If you work with people to train their dogs, it’s inevitable that you eventually are going to run someone who just doesn’t seem to want to do what you are suggesting. Sometimes it’s because they have a prior belief about training and – like all of us – they look for evidence that supports their beliefs and reject or ignore anything that doesn’t. So be prepared to leave some leave-behind materials with several links to credible third-party information. ScienceDirect provides access to over 2000 academic science and medical journals and is a good place to start.
But sometimes people just do not seem motivated. There could be any number of reasons, but in many cases there they stem from a more unconscious factor. In our previous article we discuss psychological reactance and how it can undermine client compliance to a dog training or behavior program. In the next series of articles we outline a process that can help with that.
Before you start this process it would be good to get your client’s permission to ask these questions. You can be completely transparent about why you are taking your clients through the process. It will not effect the outcome.
Step 1: Reestablish your client’s freedom.
Remind your clients that they don’t need to do anything that you tell them. And truth be told, they don’t. You know they are free to accept what you say or reject it even if there are consequences. Communicate that. Of course, you believe in what you are teaching them, but ultimately the choice is theirs.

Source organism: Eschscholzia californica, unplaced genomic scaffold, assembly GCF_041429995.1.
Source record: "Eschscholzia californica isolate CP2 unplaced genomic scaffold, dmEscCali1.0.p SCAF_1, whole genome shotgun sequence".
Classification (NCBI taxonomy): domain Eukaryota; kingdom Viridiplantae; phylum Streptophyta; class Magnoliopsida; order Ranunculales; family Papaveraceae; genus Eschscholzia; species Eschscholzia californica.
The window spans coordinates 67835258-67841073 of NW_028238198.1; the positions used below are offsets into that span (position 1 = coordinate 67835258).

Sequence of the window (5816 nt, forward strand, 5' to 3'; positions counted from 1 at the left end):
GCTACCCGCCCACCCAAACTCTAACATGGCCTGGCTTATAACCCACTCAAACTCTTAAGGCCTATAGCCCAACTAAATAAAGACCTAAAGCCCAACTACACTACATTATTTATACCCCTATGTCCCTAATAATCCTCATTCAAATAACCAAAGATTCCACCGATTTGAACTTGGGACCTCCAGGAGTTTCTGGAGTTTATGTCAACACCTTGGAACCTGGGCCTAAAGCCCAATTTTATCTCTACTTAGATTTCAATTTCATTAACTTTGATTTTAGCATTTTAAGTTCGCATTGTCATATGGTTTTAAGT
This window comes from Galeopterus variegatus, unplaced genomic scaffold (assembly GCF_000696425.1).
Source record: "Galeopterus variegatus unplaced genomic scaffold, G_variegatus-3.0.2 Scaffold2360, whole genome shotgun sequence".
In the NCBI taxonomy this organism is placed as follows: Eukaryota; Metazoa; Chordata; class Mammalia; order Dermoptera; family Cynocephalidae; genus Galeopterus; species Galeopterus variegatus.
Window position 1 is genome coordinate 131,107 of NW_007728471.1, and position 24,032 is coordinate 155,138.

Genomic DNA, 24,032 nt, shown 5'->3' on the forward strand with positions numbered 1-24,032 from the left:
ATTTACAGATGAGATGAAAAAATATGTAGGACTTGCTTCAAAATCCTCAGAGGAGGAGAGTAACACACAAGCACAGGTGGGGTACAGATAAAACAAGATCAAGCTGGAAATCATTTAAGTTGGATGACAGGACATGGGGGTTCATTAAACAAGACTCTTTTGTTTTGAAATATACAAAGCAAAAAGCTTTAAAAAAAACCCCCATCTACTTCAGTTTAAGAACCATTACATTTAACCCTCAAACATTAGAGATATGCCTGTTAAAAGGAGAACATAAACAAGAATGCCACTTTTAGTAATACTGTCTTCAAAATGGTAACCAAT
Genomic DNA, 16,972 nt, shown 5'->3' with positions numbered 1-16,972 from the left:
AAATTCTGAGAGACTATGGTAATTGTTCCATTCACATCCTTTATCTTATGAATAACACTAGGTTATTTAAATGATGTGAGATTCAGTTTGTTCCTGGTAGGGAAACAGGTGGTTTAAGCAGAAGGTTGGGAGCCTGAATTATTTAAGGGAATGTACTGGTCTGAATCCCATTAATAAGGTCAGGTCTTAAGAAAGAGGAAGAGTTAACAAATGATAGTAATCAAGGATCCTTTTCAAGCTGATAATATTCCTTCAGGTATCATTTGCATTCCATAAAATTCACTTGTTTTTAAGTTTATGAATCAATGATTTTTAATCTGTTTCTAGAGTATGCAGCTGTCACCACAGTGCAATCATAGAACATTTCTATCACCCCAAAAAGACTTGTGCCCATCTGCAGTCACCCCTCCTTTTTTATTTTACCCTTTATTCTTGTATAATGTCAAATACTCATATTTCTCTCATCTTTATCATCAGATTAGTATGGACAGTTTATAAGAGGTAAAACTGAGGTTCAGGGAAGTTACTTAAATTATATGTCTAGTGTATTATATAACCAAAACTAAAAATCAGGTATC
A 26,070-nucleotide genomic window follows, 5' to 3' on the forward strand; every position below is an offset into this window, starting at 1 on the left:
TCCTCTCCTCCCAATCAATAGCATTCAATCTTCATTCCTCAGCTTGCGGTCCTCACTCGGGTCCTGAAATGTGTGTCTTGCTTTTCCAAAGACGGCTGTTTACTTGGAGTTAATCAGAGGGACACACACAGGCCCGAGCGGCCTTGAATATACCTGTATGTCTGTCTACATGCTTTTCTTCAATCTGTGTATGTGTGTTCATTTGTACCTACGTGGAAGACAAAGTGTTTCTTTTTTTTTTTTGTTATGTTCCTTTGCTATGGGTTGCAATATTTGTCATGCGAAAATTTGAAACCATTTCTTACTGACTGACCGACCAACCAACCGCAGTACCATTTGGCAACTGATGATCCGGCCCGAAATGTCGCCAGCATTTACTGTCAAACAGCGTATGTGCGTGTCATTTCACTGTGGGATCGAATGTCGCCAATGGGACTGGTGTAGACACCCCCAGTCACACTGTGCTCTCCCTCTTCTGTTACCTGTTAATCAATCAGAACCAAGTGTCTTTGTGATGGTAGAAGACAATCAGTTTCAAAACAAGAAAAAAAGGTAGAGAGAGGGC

You may worry that giving permission to reject what you have to say will let them off the hook and they won’t do anything. The truth is if they really don’t want to do it, they won’t. No amount of convincing will change people who do not want to do it. The thing is, you could just as likely push them into refusal simply by trying so hard to convince them they should. If anything this process can uncover whether this is a real concern and then you might be able to work out a different solution.
You may also think there is no need to do this step because you are not intimidating and certainly will never push anyone into doing anything they don’t want to do. However, most of us come with baggage that is carried over from somewhere else, whether it is pressures in the family, from friends or in the workplace. The benefit of giving them their freedom, or reminding them they have freedom here is that they will feel less threatened. The result is that they are more open to truly considering what you have to say, instead of thinking how they can’t do it or how overwhelming it may be.
You can read more about how to restore people’s autonomy here: Instant Influence: How to Get Anyone to Do Anything–Fast
If you want to learn more, check out Instant Influence: How to Get Anyone to Do Anything–Fast. Panatlon discusses in much more detail the language that can help or undermine motivation, how to influence people who don’t want to change, how to identify change and when to move on, how to make an action plan, as well as a whole lot of suggestion on how to deal with various responses.
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